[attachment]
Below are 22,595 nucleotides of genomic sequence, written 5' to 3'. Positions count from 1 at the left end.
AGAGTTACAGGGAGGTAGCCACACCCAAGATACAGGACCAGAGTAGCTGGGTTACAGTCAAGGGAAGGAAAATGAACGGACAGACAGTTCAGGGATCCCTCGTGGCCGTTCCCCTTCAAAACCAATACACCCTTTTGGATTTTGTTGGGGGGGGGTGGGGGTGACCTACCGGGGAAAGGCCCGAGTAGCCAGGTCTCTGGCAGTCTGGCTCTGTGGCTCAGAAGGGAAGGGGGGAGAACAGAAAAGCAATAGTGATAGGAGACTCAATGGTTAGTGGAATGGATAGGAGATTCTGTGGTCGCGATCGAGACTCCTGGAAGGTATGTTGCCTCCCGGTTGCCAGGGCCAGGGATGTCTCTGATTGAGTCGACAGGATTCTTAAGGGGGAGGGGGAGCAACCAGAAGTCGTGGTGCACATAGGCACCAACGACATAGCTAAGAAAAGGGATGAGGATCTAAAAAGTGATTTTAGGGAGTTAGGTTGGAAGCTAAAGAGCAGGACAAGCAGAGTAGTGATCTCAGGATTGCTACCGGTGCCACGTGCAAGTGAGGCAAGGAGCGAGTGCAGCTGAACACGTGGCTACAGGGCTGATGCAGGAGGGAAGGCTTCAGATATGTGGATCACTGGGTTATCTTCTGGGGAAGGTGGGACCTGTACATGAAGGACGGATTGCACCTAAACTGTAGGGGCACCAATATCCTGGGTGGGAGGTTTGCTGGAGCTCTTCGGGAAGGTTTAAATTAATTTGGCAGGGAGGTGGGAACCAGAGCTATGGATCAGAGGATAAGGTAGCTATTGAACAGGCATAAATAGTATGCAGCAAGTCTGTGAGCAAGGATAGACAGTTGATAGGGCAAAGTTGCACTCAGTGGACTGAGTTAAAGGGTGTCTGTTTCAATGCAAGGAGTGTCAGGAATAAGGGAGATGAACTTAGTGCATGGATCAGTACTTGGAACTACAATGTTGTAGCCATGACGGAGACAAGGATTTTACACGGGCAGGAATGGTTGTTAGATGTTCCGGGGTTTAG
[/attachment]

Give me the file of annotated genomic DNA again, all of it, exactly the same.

Below are 22,595 nucleotides of genomic sequence, written 5' to 3'. Positions count from 1 at the left end.
AGAGTTACAGGGAGGTAGCCACACCCAAGATACAGGACCAGAGTAGCTGGGTTACAGTCAAGGGAAGGAAAATGAACGGACAGACAGTTCAGGGATCCCTCGTGGCCGTTCCCCTTCAAAACCAATACACCCTTTTGGATTTTGTTGGGGGGGGGTGGGGGTGACCTACCGGGGAAAGGCCCGAGTAGCCAGGTCTCTGGCAGTCTGGCTCTGTGGCTCAGAAGGGAAGGGGGGAGAACAGAAAAGCAATAGTGATAGGAGACTCAATGGTTAGTGGAATGGATAGGAGATTCTGTGGTCGCGATCGAGACTCCTGGAAGGTATGTTGCCTCCCGGTTGCCAGGGCCAGGGATGTCTCTGATTGAGTCGACAGGATTCTTAAGGGGGAGGGGGAGCAACCAGAAGTCGTGGTGCACATAGGCACCAACGACATAGCTAAGAAAAGGGATGAGGATCTAAAAAGTGATTTTAGGGAGTTAGGTTGGAAGCTAAAGAGCAGGACAAGCAGAGTAGTGATCTCAGGATTGCTACCGGTGCCACGTGCAAGTGAGGCAAGGAGCGAGTGCAGCTGAACACGTGGCTACAGGGCTGATGCAGGAGGGAAGGCTTCAGATATGTGGATCACTGGGTTATCTTCTGGGGAAGGTGGGACCTGTACATGAAGGACGGATTGCACCTAAACTGTAGGGGCACCAATATCCTGGGTGGGAGGTTTGCTGGAGCTCTTCGGGAAGGTTTAAATTAATTTGGCAGGGAGGTGGGAACCAGAGCTATGGATCAGAGGATAAGGTAGCTATTGAACAGGCATAAATAGTATGCAGCAAGTCTGTGAGCAAGGATAGACAGTTGATAGGGCAAAGTTGCACTCAGTGGACTGAGTTAAAGGGTGTCTGTTTCAATGCAAGGAGTGTCAGGAATAAGGGAGATGAACTTAGTGCATGGATCAGTACTTGGAACTACAATGTTGTAGCCATGACGGAGACAAGGATTTTACACGGGCAGGAATGGTTGTTAGATGTTCCGGGGTTTAG